A Sunday wade

With spring knocking on our door, I have been feeling the urge to get out and do my first serious wade of 2011. With water temps pushing 40 degrees on one of the local rivers, it also means that it's almost spawning time for one of my favorite species, the northern pike. The plan today was to hit some of the river's backwater areas in search of those prespawn pike that should be moving into their beds. I wanted to check out some new-to-me areas that I scouted on google maps. They looked promising on one hand, yet dangerous on the other. When you combine a new area and a river that just crested a few hours before, it's a good idea to go with a partner. With that in mind, I decided to give my local fishing buddy Dan a call.

Calm back waters - 39.5 degrees
The morning was rather chilly so we decided to meet at the spot around 11am so the temps were above the freezing mark.  After getting our gear and waders on, we set off to the first area that we wanted to hit. As we worked our way through, we didn't even see a fish. This was a bit surprising because the area was ideal. It was loaded with great depth changes, a semi soft bottom, calm water, easy access to the main river, and lots of grass.

After not getting anything, we decided to keep moving. It took a few tries to find a wadable path to our next target area, but eventually we got there. This area was similar to the last in it's features. Unfortunately, the results were also similar. We did see a small wake, but I have no idea what it actually was. It could have been a gill, carp, etc...All I know is that it wasn't interested in what I to offer. By this time, the weather was getting nicer. The sun was starting to come out from the clouds and the temperature was getting nicer. Aside from not catching anything so far, it was a great morning and our hopes were still high.

18" bass - winter fish kill casualty
As we moved on, we found a great looking backwater pond. With the water so high, it was easy to see how the fish would have access to it. There were signs of life there, too! I noticed a shadow moving in the water and was able to see it was an otter or beaver that I had spooked. I never knew how fast those things could swim, until now. We decided to throw a few casts into this area and after a couple of casts...BAM! 18" bass!!

OK, not really. This was one of many fish Dan and I had found along the banks of this backwater pond that appear to have been victims of a winter fish kill. There were several large carp, bass, tons of bluegills, and some fish that looked to be white bass. My theory is that this happens here almost every year. I think that fish find there way into this shallow pond during floods and perish during the winter. From everything we could see, there weren't too many live plants for oxygen or enough depth to avoid a freeze.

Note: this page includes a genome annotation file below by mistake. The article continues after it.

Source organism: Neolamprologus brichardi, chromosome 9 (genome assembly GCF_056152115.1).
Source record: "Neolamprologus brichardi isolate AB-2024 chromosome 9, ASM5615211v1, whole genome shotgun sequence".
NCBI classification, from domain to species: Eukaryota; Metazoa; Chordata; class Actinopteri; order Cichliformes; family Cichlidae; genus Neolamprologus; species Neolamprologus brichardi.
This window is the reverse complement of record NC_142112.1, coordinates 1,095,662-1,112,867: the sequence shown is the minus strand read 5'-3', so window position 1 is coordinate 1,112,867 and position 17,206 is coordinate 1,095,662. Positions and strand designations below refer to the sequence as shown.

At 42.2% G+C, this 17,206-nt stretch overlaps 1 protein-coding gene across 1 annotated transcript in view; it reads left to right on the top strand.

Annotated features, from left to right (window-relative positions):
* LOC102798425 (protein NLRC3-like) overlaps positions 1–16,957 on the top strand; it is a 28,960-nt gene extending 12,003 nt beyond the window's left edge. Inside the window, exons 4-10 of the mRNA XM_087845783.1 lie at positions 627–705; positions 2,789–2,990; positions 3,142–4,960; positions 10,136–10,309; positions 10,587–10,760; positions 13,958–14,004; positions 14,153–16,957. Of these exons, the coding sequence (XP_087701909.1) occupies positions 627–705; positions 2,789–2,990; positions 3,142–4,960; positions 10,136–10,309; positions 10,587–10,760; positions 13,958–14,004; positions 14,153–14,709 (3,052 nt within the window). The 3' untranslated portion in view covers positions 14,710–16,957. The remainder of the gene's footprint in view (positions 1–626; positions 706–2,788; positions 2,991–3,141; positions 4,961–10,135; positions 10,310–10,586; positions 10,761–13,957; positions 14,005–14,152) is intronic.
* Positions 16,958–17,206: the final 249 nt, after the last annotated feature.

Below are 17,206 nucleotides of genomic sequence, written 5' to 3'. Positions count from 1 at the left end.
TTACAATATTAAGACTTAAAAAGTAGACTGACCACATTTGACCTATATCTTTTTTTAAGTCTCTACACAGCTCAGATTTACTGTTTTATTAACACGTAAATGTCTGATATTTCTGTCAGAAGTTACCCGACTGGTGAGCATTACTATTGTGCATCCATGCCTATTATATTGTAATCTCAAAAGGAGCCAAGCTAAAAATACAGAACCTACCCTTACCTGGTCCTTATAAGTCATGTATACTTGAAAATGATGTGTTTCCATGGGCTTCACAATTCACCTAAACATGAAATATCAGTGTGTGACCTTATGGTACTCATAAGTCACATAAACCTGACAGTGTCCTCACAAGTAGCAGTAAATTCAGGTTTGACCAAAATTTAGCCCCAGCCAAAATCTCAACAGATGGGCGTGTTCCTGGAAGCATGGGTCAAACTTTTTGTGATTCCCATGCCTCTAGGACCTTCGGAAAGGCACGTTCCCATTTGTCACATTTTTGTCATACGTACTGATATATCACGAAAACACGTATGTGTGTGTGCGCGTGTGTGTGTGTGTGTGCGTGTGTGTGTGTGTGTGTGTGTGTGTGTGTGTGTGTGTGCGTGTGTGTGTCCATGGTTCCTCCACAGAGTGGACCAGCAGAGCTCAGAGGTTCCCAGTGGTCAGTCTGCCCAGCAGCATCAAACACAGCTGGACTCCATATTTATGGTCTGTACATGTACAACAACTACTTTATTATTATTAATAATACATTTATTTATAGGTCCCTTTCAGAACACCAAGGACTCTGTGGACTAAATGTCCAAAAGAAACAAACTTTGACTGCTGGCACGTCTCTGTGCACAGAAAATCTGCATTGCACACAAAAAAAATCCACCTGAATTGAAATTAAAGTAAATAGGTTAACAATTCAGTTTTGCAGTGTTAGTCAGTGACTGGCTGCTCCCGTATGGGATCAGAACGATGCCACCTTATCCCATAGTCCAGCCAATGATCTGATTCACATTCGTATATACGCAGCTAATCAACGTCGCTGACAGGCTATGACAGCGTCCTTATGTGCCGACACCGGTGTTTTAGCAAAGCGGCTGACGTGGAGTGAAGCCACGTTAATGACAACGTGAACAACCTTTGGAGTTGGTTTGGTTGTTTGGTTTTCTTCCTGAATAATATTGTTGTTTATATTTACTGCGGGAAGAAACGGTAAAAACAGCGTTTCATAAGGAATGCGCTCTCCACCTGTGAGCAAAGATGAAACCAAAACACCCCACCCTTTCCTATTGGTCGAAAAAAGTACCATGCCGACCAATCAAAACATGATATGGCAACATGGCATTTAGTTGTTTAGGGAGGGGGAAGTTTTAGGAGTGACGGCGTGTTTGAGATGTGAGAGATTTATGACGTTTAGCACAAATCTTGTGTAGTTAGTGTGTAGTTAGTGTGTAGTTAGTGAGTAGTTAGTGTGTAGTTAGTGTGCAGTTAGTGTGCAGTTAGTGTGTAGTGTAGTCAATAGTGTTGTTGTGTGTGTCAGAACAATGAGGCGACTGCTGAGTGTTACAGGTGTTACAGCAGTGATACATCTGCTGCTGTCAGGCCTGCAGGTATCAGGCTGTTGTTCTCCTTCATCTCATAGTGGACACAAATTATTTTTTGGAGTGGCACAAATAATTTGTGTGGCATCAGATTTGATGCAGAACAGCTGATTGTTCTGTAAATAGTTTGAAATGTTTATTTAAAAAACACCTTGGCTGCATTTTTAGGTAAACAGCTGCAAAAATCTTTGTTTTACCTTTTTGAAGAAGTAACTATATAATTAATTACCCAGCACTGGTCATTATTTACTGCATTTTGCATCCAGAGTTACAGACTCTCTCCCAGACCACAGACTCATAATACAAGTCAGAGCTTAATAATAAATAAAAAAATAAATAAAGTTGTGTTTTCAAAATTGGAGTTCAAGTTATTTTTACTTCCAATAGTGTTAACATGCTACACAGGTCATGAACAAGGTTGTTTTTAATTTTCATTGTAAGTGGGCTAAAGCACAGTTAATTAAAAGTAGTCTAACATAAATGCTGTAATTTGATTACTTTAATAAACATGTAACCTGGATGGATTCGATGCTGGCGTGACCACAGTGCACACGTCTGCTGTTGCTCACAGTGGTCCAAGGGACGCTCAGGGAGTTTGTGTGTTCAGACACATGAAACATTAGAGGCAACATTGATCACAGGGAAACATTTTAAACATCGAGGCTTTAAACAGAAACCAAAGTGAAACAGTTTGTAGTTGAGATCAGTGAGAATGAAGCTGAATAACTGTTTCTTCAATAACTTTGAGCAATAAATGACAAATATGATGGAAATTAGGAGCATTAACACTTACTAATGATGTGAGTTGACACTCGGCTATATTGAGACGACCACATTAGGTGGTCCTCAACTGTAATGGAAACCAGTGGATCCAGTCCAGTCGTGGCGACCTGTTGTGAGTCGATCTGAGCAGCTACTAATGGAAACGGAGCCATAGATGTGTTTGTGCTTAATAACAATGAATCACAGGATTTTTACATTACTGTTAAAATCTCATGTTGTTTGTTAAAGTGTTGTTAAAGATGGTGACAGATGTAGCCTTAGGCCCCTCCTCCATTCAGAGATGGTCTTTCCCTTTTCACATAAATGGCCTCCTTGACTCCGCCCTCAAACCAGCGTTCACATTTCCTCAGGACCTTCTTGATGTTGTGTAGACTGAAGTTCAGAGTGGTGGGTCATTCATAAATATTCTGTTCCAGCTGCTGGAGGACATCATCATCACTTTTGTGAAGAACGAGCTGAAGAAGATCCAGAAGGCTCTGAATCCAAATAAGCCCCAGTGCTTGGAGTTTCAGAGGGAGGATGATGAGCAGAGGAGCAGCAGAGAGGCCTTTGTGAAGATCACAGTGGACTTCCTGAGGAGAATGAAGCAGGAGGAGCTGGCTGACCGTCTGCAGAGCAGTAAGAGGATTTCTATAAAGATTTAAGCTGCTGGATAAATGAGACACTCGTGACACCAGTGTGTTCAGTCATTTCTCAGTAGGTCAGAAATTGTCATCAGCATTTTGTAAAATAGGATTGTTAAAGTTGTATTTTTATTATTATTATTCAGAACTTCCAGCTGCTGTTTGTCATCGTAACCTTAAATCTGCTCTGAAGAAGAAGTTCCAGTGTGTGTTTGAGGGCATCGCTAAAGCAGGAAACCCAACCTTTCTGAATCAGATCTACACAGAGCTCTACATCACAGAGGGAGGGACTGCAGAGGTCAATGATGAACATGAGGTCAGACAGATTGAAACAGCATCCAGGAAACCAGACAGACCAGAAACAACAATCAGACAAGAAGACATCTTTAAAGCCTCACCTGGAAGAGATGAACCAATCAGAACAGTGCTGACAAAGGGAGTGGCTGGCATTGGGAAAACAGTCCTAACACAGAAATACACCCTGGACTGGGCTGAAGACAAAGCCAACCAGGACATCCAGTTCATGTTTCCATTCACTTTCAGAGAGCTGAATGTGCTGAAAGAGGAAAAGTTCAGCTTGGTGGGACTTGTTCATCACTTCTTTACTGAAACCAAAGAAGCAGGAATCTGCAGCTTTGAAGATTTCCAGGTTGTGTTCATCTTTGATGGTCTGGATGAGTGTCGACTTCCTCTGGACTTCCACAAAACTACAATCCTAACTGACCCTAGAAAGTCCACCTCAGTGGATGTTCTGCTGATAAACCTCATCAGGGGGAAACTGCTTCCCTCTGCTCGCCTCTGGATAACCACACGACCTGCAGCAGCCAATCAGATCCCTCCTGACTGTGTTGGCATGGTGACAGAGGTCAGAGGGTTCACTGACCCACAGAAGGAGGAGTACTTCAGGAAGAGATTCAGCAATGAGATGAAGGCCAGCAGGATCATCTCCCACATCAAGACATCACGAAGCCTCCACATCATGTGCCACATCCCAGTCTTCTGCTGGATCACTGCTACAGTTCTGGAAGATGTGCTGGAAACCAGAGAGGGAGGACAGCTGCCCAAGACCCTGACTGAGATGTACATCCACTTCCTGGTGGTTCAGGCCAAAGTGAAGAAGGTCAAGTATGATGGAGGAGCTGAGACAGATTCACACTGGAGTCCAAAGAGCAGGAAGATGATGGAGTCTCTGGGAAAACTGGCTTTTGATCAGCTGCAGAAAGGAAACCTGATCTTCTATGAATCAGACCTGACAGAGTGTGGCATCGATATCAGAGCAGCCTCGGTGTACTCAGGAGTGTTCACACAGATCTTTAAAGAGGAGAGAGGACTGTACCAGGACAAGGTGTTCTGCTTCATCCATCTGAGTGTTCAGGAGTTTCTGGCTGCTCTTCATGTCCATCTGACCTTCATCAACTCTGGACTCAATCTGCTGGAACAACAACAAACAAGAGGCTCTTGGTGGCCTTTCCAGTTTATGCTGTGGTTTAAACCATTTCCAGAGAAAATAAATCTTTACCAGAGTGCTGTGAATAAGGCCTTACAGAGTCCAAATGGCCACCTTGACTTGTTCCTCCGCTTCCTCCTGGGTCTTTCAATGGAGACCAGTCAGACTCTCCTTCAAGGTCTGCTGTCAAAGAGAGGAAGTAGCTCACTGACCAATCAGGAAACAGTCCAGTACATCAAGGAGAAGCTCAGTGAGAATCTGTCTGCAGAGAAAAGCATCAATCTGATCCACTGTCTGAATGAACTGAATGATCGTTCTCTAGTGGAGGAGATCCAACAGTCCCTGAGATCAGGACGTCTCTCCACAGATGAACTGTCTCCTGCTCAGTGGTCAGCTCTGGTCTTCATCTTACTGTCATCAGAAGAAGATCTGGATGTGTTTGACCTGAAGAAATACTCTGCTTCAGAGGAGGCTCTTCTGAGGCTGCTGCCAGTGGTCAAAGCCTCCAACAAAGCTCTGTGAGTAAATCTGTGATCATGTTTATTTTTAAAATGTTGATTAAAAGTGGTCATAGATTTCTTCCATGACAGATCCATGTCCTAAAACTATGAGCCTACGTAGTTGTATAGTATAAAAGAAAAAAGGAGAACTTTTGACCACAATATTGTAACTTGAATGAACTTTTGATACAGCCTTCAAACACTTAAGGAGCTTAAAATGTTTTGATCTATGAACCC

A road less traveled
Eventually, we found a flooded gravel service road and decided to wade that to another backwater pond we had seen on google maps. It was a bit farther than we expected, but we kept on in the name of exploration. At this point, we had figured out that catching anything was becoming less likely than we had hoped.  We eventually made it out to the pond we were looking for and even wet our lines a few times, but didn't get anything. We did see a few massive swans that at least showed that there was some life in this gorgeous area. Dan plans on figuring out how far we actually waded, but my legs are telling me it was every bit of three miles. It was a tremendous workout that was filled with wonderful views of some rare wetlands and the hope of hooking up with some toothy critters. If nothing else was accomplished today, I have found some areas that I need to fish this summer with the boat and even do another wade in the coming months.


  1. Regardless of the catch, or lack of, the first wade of the spring is always special. Especially when you discover a new leak in your waders.
    Great post

  2. Great read- I clicked all your links as well. Keep up the good work!

  3. It was three miles... :) Exillerating, wasn't it?

  4. John - Can't agree more! Funny enough, I did end up with my first leak in these waders. There were some thorny vines and apparently one put a pinhole in right thigh. I didn't notice until the waders came off and my right thigh was damp.

    Steve - Thanks for reading! Hope you stick around and I look forward to seeing your blog when it gets up and running.

    RD - it sure was! I wish all exercise could be like this. I would be in the best shape ever!

  5. Train go by while you were there? We get trains next to rivers in Colorado too. Thanks for the post. Must go fishing, must go fishing!

  6. This fishing trip and the the area you were able to cover will pay off in the long run. More research may be required! Have fun.

  7. Nice post... the pioneering angler will prevail... always!

  8. Fishcreek - yes they did. The rail lines are quite active over here and especially along this particular river. They run next to each other for miles upon miles. Get out there and fish!

    Mel - You are correct and I look at every trip as research!

    Upacreek - thanks for reading and the encouragement

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  10. I really enjoyed reading this post, very entertaining. It got me thinking maybe I should go throw in a line in one of our local lakes.


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